ERIC Number: ED327151
Record Type: RIE
Publication Date: 1990-May
Reference Count: 0
Conferencing for Mass Distance Education.
The Open University pioneered the first use of computer conferencing in mass distance education in 1988, when it was used to provide tutorial support to more than 1,300 students in the United Kingdom via electronic mail and conference messages. A study of the use of the system in the first year revealed that: (1) only one-third of the students logged on extensively; (2) the primary values of the medium were increased communication, a reduced sense of isolation, and direct feedback from tutors to the central staff and to students; and (3) while most communications were banal in content, the practical-help conference was successful. Changes were made in the course after the first year, the success of the changes was evaluated, and it was concluded that the use of teleconferencing as a tutorial rather than as a course delivery medium was beginning to exploit its educational potential. Areas of improvement in the second year were a decrease in the number of misplaced, irrelevant, or inappropriate messages; an increase in the number of students keeping up-to-date with messages; efficient management of queries, requests, and course news; and an increase in the amount of interactive discussion of course issues. Ongoing problems with the use of the computer conferencing medium include student passivity, technological limitations, and the necessity for teaching practical work at a distance. (DB)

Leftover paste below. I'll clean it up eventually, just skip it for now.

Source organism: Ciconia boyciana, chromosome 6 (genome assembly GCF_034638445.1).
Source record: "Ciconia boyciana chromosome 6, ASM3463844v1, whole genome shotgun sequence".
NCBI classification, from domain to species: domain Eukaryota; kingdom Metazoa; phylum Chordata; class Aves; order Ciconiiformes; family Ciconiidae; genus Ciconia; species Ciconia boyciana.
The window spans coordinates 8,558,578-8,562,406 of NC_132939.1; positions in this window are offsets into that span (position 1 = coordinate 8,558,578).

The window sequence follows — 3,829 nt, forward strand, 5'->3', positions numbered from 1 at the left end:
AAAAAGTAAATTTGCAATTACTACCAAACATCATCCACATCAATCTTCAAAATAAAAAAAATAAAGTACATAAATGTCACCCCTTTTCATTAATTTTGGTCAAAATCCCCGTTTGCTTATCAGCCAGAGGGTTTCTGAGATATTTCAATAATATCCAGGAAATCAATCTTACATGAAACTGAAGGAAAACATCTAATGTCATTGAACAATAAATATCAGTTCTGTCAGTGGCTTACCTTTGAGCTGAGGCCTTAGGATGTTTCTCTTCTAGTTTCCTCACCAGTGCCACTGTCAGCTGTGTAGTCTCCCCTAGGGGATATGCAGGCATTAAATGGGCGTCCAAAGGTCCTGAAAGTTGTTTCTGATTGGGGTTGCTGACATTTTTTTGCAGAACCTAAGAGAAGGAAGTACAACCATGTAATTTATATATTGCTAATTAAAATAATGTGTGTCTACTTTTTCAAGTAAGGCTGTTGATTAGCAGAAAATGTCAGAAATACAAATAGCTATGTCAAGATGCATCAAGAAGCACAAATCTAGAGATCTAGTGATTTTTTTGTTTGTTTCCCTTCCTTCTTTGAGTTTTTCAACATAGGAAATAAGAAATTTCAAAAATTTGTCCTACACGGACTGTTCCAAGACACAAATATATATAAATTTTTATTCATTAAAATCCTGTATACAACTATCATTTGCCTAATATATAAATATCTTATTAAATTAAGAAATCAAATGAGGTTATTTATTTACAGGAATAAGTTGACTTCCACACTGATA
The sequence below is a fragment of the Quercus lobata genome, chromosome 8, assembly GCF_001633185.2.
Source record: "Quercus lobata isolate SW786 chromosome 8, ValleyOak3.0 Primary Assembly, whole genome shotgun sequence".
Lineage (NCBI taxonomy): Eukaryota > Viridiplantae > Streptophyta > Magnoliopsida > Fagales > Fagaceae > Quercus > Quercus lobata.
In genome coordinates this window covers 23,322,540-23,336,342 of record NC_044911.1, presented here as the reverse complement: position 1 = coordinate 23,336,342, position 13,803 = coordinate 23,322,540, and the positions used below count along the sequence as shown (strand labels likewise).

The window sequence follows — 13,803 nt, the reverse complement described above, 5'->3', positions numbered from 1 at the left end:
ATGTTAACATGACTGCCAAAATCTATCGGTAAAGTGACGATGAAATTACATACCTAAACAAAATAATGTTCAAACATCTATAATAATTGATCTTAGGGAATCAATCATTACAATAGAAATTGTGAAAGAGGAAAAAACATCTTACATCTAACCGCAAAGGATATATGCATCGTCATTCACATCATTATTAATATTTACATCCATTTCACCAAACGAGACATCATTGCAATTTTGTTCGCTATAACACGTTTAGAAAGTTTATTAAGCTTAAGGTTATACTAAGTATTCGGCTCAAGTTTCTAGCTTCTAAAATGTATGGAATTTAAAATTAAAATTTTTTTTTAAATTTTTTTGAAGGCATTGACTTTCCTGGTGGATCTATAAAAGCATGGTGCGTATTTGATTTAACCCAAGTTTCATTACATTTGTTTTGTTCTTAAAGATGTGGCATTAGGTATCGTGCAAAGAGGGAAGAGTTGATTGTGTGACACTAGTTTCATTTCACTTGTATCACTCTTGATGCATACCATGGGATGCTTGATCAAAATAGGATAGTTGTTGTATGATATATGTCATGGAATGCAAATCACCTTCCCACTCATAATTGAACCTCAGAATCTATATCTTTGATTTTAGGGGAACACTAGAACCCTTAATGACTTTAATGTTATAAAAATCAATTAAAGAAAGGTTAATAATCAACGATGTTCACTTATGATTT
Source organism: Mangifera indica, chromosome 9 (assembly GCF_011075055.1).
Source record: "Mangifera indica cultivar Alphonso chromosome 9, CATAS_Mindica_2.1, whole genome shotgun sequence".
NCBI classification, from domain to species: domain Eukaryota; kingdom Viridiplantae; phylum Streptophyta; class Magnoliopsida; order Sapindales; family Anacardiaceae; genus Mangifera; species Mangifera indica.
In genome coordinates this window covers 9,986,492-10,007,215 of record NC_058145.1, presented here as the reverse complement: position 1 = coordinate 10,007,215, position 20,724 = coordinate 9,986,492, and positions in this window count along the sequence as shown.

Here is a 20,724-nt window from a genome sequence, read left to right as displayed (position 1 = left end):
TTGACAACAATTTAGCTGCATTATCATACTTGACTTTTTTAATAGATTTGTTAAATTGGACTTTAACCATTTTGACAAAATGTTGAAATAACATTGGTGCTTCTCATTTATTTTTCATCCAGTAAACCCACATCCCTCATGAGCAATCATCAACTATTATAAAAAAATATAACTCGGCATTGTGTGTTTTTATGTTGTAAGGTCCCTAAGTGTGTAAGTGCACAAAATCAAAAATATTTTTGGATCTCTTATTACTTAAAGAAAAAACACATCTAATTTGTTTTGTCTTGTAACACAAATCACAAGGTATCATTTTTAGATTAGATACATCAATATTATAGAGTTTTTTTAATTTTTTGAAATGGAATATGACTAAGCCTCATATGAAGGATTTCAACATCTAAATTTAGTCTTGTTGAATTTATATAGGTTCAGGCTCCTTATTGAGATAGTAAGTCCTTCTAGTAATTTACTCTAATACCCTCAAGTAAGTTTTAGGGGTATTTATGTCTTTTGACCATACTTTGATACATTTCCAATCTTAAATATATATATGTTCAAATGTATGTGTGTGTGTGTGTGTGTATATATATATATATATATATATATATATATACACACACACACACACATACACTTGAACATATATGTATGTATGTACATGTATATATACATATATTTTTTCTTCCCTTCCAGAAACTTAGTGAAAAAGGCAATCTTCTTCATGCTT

Publication Type: Reports - Evaluative; Speeches/Meeting Papers
Education Level: N/A
Authoring Institution: N/A
Identifiers: Open University (Great Britain)
Note: Paper presented at the Guelph Symposium on Computer Mediated Communication (3rd, Guelph, Ontario, Canada, May 15-17, 1990).